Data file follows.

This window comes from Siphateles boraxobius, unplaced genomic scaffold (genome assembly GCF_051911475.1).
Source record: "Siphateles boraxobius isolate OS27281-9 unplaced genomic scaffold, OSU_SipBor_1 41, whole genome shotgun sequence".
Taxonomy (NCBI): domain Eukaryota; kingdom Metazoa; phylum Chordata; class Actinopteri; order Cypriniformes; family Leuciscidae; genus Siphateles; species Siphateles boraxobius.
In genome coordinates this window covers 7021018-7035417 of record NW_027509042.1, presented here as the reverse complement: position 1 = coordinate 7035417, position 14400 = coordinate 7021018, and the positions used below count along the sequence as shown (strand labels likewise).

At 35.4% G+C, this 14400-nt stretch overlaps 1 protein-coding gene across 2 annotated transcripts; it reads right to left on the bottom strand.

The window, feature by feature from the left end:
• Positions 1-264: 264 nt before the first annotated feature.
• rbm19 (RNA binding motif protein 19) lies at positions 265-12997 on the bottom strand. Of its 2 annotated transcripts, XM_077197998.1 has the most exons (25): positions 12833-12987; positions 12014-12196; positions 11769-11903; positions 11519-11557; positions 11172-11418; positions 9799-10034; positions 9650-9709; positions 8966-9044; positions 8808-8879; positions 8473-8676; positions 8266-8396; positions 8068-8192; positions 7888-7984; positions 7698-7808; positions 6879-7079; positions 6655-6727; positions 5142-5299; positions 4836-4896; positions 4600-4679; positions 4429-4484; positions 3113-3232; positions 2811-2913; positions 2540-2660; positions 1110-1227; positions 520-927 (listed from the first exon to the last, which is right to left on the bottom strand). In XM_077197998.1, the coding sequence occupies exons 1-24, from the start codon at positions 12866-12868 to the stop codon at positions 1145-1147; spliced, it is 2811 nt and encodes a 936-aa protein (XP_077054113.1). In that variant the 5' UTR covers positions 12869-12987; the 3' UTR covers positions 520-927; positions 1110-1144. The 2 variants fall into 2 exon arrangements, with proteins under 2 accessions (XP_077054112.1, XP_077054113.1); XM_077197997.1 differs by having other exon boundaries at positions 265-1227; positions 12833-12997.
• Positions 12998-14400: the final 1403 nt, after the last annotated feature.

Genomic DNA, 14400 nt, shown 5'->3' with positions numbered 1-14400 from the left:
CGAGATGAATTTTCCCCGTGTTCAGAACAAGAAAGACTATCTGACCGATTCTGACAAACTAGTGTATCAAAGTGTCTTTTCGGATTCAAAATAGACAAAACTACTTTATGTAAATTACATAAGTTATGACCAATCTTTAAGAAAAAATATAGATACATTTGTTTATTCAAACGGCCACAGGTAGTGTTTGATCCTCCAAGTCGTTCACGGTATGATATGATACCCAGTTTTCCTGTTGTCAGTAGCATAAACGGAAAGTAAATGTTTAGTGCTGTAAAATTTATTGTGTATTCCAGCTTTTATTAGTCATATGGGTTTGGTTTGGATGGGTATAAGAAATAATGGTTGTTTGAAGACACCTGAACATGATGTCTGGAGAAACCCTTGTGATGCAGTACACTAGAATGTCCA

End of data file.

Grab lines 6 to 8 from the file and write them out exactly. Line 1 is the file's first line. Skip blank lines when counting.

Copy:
The window, feature by feature from the left end:
• Positions 1-264: 264 nt before the first annotated feature.
• rbm19 (RNA binding motif protein 19) lies at positions 265-12997 on the bottom strand. Of its 2 annotated transcripts, XM_077197998.1 has the most exons (25): positions 12833-12987; positions 12014-12196; positions 11769-11903; positions 11519-11557; positions 11172-11418; positions 9799-10034; positions 9650-9709; positions 8966-9044; positions 8808-8879; positions 8473-8676; positions 8266-8396; positions 8068-8192; positions 7888-7984; positions 7698-7808; positions 6879-7079; positions 6655-6727; positions 5142-5299; positions 4836-4896; positions 4600-4679; positions 4429-4484; positions 3113-3232; positions 2811-2913; positions 2540-2660; positions 1110-1227; positions 520-927 (listed from the first exon to the last, which is right to left on the bottom strand). In XM_077197998.1, the coding sequence occupies exons 1-24, from the start codon at positions 12866-12868 to the stop codon at positions 1145-1147; spliced, it is 2811 nt and encodes a 936-aa protein (XP_077054113.1). In that variant the 5' UTR covers positions 12869-12987; the 3' UTR covers positions 520-927; positions 1110-1144. The 2 variants fall into 2 exon arrangements, with proteins under 2 accessions (XP_077054112.1, XP_077054113.1); XM_077197997.1 differs by having other exon boundaries at positions 265-1227; positions 12833-12997.